When he turned 21, Reza Cyrus Pahlavi publicly declared himself Shahanshah (King of Kings). He became Reza Pahlavi II and formally staked his claim to the Peacock Throne, after the death of his father, the exiled Shah of Iran.
Now, 29 years later, the tall, dark and silver-haired resident of Potomac, Va., on the suburban outskirts of Washington, simply signs himself “Mister.”
His office’s press releases refer to him as “the former Crown Prince of Iran,” but his staff privately persists in referring to him as “His Majesty.”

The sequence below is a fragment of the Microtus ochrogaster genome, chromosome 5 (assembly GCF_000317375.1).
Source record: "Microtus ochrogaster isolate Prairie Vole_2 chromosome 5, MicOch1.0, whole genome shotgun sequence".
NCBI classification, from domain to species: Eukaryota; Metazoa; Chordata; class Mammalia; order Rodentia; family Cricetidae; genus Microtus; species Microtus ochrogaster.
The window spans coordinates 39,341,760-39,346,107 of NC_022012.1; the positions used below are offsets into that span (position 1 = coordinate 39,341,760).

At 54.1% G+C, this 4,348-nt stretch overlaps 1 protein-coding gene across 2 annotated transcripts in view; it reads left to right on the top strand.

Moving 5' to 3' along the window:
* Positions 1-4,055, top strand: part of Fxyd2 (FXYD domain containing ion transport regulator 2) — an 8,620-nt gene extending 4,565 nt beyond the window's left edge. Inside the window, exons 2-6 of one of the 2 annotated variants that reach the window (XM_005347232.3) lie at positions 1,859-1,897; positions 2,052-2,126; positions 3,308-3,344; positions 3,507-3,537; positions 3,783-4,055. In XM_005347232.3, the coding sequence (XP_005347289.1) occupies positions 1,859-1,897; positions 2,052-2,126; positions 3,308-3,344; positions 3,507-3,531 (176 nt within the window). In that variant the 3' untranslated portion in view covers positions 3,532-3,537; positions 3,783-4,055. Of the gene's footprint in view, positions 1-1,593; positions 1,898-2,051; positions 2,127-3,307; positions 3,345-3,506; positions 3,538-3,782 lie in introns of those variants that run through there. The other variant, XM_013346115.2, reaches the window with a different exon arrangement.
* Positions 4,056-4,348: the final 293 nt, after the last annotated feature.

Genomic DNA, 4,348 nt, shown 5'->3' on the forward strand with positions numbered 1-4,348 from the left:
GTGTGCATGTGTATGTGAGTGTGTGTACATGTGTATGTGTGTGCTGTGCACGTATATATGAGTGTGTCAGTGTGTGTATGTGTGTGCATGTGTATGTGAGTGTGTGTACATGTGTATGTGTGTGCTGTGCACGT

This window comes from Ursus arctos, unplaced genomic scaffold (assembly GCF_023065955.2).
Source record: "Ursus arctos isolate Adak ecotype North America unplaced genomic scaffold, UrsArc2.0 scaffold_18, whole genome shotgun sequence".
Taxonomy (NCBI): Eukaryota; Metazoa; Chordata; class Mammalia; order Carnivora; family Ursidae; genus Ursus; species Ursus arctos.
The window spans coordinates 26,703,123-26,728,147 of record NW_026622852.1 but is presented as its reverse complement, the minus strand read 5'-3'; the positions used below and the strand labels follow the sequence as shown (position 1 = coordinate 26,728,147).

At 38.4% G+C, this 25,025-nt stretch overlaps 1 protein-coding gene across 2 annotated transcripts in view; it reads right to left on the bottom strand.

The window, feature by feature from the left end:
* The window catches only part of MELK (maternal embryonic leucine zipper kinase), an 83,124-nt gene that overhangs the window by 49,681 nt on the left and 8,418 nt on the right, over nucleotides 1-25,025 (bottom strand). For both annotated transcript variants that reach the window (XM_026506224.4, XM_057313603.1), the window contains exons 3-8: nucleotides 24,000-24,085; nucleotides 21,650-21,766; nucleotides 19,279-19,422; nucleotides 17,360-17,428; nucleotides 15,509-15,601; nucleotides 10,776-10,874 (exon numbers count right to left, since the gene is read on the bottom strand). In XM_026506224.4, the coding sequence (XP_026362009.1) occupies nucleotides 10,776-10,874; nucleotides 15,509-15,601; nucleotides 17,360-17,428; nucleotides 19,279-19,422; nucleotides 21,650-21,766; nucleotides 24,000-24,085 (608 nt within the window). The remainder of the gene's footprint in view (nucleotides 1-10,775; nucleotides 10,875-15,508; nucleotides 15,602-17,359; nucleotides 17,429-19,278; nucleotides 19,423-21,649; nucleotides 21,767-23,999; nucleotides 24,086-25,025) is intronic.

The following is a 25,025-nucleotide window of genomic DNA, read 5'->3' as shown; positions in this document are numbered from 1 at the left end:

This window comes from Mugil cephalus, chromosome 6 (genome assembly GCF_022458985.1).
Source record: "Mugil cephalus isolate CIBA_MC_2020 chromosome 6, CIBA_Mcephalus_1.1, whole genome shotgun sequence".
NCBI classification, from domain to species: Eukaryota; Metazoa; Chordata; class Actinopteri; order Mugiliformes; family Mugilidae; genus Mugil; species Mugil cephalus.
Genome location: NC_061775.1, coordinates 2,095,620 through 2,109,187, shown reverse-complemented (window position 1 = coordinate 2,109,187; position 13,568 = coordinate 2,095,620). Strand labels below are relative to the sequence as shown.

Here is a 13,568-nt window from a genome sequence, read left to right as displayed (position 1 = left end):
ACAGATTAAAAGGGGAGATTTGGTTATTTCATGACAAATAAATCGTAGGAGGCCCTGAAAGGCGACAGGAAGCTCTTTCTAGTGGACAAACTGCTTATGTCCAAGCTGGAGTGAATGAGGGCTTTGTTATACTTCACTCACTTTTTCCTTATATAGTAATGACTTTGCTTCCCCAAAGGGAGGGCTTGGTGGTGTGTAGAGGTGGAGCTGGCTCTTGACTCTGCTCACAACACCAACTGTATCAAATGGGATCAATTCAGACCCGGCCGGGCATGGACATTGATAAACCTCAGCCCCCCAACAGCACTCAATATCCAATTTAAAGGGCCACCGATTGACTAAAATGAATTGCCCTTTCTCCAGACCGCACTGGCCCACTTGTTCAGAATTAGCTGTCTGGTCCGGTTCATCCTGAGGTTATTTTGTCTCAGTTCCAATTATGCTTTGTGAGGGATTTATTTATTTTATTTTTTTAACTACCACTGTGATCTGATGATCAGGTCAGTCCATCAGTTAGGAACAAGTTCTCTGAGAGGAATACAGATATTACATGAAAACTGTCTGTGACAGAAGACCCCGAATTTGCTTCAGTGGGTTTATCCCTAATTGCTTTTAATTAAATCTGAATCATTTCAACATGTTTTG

At 50, Mr. Pahlavi dismisses talk of restoring the monarchy in Iran and says his life is now dedicated to creating a non-violent, democratic revolution there.
“The choice of future government should be left to the Iranian people to decide in a free election,” he says. “What form it ultimately takes is up to them. The essential point to me is that there is no way we can achieve our aspirations as a nation unless we have a secular regime, as opposed to this theocracy.”